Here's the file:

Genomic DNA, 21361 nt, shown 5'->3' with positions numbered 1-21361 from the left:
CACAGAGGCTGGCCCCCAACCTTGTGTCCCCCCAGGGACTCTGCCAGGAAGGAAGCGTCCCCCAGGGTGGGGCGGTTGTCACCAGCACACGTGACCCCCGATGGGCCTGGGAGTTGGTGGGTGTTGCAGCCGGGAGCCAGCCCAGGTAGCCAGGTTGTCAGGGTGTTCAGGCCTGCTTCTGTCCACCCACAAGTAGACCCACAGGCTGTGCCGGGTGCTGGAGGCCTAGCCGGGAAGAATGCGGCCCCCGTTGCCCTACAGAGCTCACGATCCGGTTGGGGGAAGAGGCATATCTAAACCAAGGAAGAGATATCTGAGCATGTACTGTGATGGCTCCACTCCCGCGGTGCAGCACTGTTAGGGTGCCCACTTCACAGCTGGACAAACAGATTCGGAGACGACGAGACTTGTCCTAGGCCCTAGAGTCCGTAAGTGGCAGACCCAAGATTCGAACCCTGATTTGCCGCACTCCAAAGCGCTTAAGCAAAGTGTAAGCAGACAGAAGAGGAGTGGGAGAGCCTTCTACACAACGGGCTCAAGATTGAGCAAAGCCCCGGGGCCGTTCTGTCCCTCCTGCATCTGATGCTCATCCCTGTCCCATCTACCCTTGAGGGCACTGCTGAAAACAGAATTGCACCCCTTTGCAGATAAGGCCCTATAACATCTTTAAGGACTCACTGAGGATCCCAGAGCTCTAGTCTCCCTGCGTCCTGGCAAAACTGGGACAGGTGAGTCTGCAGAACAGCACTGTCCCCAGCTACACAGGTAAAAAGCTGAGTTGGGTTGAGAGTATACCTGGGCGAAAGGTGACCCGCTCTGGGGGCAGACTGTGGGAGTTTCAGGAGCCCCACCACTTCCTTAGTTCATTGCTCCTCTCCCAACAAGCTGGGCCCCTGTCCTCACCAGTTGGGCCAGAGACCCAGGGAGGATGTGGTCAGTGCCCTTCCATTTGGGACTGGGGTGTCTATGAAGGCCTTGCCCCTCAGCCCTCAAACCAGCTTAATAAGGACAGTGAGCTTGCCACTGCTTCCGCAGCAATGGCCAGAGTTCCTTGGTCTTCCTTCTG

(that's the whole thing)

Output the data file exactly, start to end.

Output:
Genomic DNA, 21361 nt, shown 5'->3' with positions numbered 1-21361 from the left:
CACAGAGGCTGGCCCCCAACCTTGTGTCCCCCCAGGGACTCTGCCAGGAAGGAAGCGTCCCCCAGGGTGGGGCGGTTGTCACCAGCACACGTGACCCCCGATGGGCCTGGGAGTTGGTGGGTGTTGCAGCCGGGAGCCAGCCCAGGTAGCCAGGTTGTCAGGGTGTTCAGGCCTGCTTCTGTCCACCCACAAGTAGACCCACAGGCTGTGCCGGGTGCTGGAGGCCTAGCCGGGAAGAATGCGGCCCCCGTTGCCCTACAGAGCTCACGATCCGGTTGGGGGAAGAGGCATATCTAAACCAAGGAAGAGATATCTGAGCATGTACTGTGATGGCTCCACTCCCGCGGTGCAGCACTGTTAGGGTGCCCACTTCACAGCTGGACAAACAGATTCGGAGACGACGAGACTTGTCCTAGGCCCTAGAGTCCGTAAGTGGCAGACCCAAGATTCGAACCCTGATTTGCCGCACTCCAAAGCGCTTAAGCAAAGTGTAAGCAGACAGAAGAGGAGTGGGAGAGCCTTCTACACAACGGGCTCAAGATTGAGCAAAGCCCCGGGGCCGTTCTGTCCCTCCTGCATCTGATGCTCATCCCTGTCCCATCTACCCTTGAGGGCACTGCTGAAAACAGAATTGCACCCCTTTGCAGATAAGGCCCTATAACATCTTTAAGGACTCACTGAGGATCCCAGAGCTCTAGTCTCCCTGCGTCCTGGCAAAACTGGGACAGGTGAGTCTGCAGAACAGCACTGTCCCCAGCTACACAGGTAAAAAGCTGAGTTGGGTTGAGAGTATACCTGGGCGAAAGGTGACCCGCTCTGGGGGCAGACTGTGGGAGTTTCAGGAGCCCCACCACTTCCTTAGTTCATTGCTCCTCTCCCAACAAGCTGGGCCCCTGTCCTCACCAGTTGGGCCAGAGACCCAGGGAGGATGTGGTCAGTGCCCTTCCATTTGGGACTGGGGTGTCTATGAAGGCCTTGCCCCTCAGCCCTCAAACCAGCTTAATAAGGACAGTGAGCTTGCCACTGCTTCCGCAGCAATGGCCAGAGTTCCTTGGTCTTCCTTCTG